BANGKOK (AP) — Shares were mostly higher in Asia yesterday after a turbulent day on Wall Street ended with the Dow Jones Industrial Average closing above 27,000 for the first time.
Japan’s Nikkei 225 index rose 0.2 per cent to 21,685.90 and the Hang Seng in Hong Kong added 0.2 per cent to 28,477.83.
The Shanghai Composite index also climbed 0.4 per cent to 2,930.55, while Australia’s S&P ASX 200 lost 0.3 per cent to 6,696.50. South Korea’s Kospi climbed 0.3 per cent to 2,086.66.
Shares fell in Taiwan, Jakarta and Bangkok but rose in Singapore.
Regional investors were watching for Chinese trade data due out soon.
The Wall Street milestones came on a day when the S&P 500 briefly topped 3,000 for the second straight day before the rally ran out of steam.
The market lost some ground after an auction of long-term United States (US) government bonds failed to drum up strong demand.
That pulled bond prices lower, sending the yield on the benchmark 10-year Treasury note to 2.13 per cent from 2.06 per cent late on Wednesday, a big move.
Stocks have been trending higher for much of the week as investors have grown more confident that the Federal Reserve may cut interest rates for the first time in a decade as soon as the end of this month.
The S&P 500 rose 0.2 per cent to 2,999.91 and has set three straight record highs.
The Dow gained 0.8 per cent to 27,088.08. The Nasdaq composite gave up an early gain, sliding 0.1 per cent to 8,196.04, while the Russell 2000 index of smaller company stocks dropped 0.5 per cent to 1,557.92.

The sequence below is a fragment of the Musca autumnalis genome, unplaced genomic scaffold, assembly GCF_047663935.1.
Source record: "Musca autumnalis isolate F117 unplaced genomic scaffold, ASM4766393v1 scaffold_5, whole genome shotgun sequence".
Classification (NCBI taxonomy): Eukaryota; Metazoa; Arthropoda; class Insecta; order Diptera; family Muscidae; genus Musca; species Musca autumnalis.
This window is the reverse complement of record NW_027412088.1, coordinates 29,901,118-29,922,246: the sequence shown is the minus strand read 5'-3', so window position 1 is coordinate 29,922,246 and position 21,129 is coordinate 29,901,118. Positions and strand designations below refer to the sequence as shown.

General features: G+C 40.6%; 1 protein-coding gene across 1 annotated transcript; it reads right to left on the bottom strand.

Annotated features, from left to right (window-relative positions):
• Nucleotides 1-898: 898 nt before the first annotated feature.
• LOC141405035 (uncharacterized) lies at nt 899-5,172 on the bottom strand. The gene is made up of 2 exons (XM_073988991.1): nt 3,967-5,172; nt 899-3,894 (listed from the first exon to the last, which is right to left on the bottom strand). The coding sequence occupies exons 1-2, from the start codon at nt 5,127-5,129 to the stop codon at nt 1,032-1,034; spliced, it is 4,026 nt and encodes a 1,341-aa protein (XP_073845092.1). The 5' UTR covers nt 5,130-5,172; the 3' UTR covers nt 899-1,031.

Stocks rose from the get-go on Thursday as investors looked ahead to Fed Chairman Jerome Powell testifying before a Congressional committee for the second straight day.
Powell stressed that the Fed is prepared to cut interest rates to support the economy, raising hopes that the first reduction in its key policy rate in a decade could happen later this month.
He noted that “uncertainties around trade tensions and concerns about the strength of the global economy continue to weigh on the US economic outlook”.
New government data released on Thursday showed consumer prices rose in June from a year earlier.
The bump in inflation wasn’t expected to give the Fed reason to reconsider whether it should lower rates, if necessary.
Inflation has remained muted through much of the economy’s 10-year expansion, which Powell has said cited as a justification for potentially lowering rates.
“With the latest inflation data uptick led by volatile categories, equity investors quickly brushed it aside and continued to relish in the afterglow of a far more dovish than expected Chair Powell as rate cut fever remains alive and well,” Stephen Innes of Vanguard Markets said in a commentary.